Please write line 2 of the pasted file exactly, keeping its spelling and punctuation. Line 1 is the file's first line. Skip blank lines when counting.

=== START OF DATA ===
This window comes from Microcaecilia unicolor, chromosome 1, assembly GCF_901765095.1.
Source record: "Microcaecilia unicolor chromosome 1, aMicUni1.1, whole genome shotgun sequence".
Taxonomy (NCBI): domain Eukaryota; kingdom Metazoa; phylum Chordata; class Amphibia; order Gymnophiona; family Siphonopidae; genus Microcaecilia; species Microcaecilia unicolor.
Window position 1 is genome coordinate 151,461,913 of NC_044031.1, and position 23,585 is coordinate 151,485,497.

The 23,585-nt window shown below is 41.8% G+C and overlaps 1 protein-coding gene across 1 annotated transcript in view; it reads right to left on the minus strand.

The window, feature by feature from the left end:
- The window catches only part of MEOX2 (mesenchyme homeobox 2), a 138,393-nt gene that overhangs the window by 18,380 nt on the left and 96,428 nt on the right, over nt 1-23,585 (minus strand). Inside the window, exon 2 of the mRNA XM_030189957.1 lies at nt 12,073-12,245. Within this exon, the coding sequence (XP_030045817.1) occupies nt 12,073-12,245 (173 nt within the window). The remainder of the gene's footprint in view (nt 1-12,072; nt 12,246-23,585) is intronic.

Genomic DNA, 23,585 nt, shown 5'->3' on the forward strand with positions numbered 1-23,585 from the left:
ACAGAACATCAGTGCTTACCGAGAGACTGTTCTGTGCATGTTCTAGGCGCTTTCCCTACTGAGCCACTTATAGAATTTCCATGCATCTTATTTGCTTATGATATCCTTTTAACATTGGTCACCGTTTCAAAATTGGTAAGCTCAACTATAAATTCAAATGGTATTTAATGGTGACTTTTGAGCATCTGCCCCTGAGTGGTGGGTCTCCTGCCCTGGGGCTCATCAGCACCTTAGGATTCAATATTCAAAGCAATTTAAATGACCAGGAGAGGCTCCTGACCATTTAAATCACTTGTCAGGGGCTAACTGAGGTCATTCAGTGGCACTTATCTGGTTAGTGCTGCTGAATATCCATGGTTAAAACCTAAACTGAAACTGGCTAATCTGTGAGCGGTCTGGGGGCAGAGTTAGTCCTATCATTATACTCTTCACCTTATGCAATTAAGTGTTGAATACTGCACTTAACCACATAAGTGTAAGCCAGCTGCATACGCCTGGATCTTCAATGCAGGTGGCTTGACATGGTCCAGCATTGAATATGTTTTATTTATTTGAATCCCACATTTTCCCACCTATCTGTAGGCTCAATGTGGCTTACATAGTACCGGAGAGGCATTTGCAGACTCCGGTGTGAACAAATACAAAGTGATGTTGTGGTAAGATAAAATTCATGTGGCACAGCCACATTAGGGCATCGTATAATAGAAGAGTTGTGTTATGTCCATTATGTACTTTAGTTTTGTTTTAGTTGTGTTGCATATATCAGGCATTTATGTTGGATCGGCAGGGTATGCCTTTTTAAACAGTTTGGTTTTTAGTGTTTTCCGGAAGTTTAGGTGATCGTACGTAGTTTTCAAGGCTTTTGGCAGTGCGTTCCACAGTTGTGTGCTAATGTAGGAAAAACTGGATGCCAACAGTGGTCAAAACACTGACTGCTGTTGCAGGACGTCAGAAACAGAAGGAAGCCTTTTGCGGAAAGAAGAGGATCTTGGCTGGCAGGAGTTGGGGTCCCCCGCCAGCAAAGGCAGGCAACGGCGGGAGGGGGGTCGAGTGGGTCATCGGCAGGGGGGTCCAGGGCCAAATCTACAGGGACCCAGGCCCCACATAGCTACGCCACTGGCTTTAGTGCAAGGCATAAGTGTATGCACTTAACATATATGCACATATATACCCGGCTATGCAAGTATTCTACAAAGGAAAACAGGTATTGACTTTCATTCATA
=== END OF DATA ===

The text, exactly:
Source record: "Microcaecilia unicolor chromosome 1, aMicUni1.1, whole genome shotgun sequence".